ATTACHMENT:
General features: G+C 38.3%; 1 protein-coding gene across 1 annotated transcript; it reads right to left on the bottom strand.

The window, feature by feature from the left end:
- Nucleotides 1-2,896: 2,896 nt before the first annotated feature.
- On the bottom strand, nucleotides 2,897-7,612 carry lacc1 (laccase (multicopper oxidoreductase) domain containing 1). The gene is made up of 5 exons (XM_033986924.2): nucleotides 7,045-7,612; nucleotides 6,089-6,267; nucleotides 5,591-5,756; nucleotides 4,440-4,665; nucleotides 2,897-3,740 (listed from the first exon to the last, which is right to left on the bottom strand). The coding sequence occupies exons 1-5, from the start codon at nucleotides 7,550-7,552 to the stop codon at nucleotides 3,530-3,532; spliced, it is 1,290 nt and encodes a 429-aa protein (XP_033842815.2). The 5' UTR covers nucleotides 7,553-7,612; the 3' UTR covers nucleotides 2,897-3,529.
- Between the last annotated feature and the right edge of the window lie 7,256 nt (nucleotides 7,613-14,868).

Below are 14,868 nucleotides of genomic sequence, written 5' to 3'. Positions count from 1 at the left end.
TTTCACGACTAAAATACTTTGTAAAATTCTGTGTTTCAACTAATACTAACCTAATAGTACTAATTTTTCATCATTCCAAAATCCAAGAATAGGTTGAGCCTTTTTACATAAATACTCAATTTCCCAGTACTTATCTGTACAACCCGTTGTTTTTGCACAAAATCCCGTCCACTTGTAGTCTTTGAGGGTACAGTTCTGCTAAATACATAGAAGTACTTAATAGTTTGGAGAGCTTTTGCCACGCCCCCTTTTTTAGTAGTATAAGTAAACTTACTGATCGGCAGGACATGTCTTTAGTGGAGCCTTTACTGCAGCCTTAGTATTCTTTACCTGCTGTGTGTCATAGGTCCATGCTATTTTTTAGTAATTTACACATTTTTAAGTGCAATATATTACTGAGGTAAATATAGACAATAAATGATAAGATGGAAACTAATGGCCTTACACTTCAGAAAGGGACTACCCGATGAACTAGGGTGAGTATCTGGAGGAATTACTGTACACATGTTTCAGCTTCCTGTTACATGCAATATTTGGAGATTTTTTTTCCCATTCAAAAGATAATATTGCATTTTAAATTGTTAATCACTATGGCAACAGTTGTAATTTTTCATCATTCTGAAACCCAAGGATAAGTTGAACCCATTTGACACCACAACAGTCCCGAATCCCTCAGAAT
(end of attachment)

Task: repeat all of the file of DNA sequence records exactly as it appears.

General features: G+C 38.3%; 1 protein-coding gene across 1 annotated transcript; it reads right to left on the bottom strand.

The window, feature by feature from the left end:
- Nucleotides 1-2,896: 2,896 nt before the first annotated feature.
- On the bottom strand, nucleotides 2,897-7,612 carry lacc1 (laccase (multicopper oxidoreductase) domain containing 1). The gene is made up of 5 exons (XM_033986924.2): nucleotides 7,045-7,612; nucleotides 6,089-6,267; nucleotides 5,591-5,756; nucleotides 4,440-4,665; nucleotides 2,897-3,740 (listed from the first exon to the last, which is right to left on the bottom strand). The coding sequence occupies exons 1-5, from the start codon at nucleotides 7,550-7,552 to the stop codon at nucleotides 3,530-3,532; spliced, it is 1,290 nt and encodes a 429-aa protein (XP_033842815.2). The 5' UTR covers nucleotides 7,553-7,612; the 3' UTR covers nucleotides 2,897-3,529.
- Between the last annotated feature and the right edge of the window lie 7,256 nt (nucleotides 7,613-14,868).

Below are 14,868 nucleotides of genomic sequence, written 5' to 3'. Positions count from 1 at the left end.
TTTCACGACTAAAATACTTTGTAAAATTCTGTGTTTCAACTAATACTAACCTAATAGTACTAATTTTTCATCATTCCAAAATCCAAGAATAGGTTGAGCCTTTTTACATAAATACTCAATTTCCCAGTACTTATCTGTACAACCCGTTGTTTTTGCACAAAATCCCGTCCACTTGTAGTCTTTGAGGGTACAGTTCTGCTAAATACATAGAAGTACTTAATAGTTTGGAGAGCTTTTGCCACGCCCCCTTTTTTAGTAGTATAAGTAAACTTACTGATCGGCAGGACATGTCTTTAGTGGAGCCTTTACTGCAGCCTTAGTATTCTTTACCTGCTGTGTGTCATAGGTCCATGCTATTTTTTAGTAATTTACACATTTTTAAGTGCAATATATTACTGAGGTAAATATAGACAATAAATGATAAGATGGAAACTAATGGCCTTACACTTCAGAAAGGGACTACCCGATGAACTAGGGTGAGTATCTGGAGGAATTACTGTACACATGTTTCAGCTTCCTGTTACATGCAATATTTGGAGATTTTTTTTCCCATTCAAAAGATAATATTGCATTTTAAATTGTTAATCACTATGGCAACAGTTGTAATTTTTCATCATTCTGAAACCCAAGGATAAGTTGAACCCATTTGACACCACAACAGTCCCGAATCCCTCAGAAT